Sleeping your way to the top…

Countless books, articles and blogs are dedicated to advising you on how to improve your career prospects and salary, but few if any of these include in their tips for the top “get an early night”. Furthermore, the prevailing work culture suggests that staying in the office past midnight, sending emails late into the night, and pushing on into the early hours when a deadline is looming, mark you out as a dedicated employee, ripe for promotion and a decent pay rise.

However, clinical studies consistently show that insufficient sleep has important negative impacts on daytime performance. Many simple and complex cognitive tasks are negatively impacted by sleep deprivation. These include memory, mental arithmetic, reasoning, innovative and flexible thinking, strategic planning, creativity, decision making and judgement. These deficits can begin after just one night of reduced sleep, and continue to increase significantly as sleep deprivation continues. What is more, studies have actually found that there is a positive relationship between sleep duration and wages, so that extending your weekly sleep by just one hour can increase your annual salary by a whopping 4.5%.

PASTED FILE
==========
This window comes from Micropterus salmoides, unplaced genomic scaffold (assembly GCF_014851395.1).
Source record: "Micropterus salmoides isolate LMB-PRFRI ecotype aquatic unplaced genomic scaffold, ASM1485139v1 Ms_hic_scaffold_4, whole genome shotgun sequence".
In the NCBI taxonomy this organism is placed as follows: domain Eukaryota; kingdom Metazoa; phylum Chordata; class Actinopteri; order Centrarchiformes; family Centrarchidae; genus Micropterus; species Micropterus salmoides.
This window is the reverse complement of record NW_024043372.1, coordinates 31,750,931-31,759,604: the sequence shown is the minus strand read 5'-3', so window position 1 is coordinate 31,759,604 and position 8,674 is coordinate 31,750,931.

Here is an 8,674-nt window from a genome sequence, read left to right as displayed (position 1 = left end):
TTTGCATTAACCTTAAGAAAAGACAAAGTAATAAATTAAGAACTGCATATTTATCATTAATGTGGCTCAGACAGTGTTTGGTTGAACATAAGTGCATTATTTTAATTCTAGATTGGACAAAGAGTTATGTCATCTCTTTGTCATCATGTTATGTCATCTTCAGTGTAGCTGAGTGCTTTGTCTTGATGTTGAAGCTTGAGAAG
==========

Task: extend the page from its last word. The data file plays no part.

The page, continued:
Data from the National Sleep Foundation suggests that more than a third of us are consistently not getting enough sleep. A recent RAND analysis of the economic costs of insufficient sleep found that those of us who are regular commuters, work irregular hours, and experience workplace stress including unrealistic time pressures are sleeping on average nearly 30 minutes less per night than those who do not experience those factors. This sounds insignificant, until you realise that it equates to you losing over 173 hours of sleep per year.

Why does insufficient sleep impact have such a negative impact on work? Sleep is one of the most important processes that happen in our bodies. Far from being the simple “absence of wakefulness”, sleep is a highly complex process which is vital for both physical and mental health and wellbeing. We now understand that sleep is vital for the brain’s ability to remove the toxic waste products that are a by-product of neuronal activity during the day, because the glymphatic system, which removes that waste, is 60% more productive when asleep than when awake.

So next time you’re considering pulling an “all-nighter”, or lying in bed catching up on emails on your smartphone, stop. Instead, focus on ensuring you can perform at your best the next day, and beyond, by prioritising sufficient quality sleep. How can you achieve that? For most of us, that means somewhere between 7 and 9 hours of sleep per night. To ensure that sleep is fully restful, try to maintain a regular bedtime and wake time; turn off your electronic devices at least 30 minutes before bedtime; have some winding down time before you go to bed to enable your brain and body to prepare for sleep; turn down the lights to entrain that circadian rhythm (more on this in a later post) and make your bedroom a haven of calm, cool quietness. Then get ready to ask for that pay rise….because the only thing worth catching up on at night is sleep…

Author

Dr Alanna Hare

MA (Cantab) MB BS MEd MRCP Consultant Physician & Specialist in Sleep Medicine

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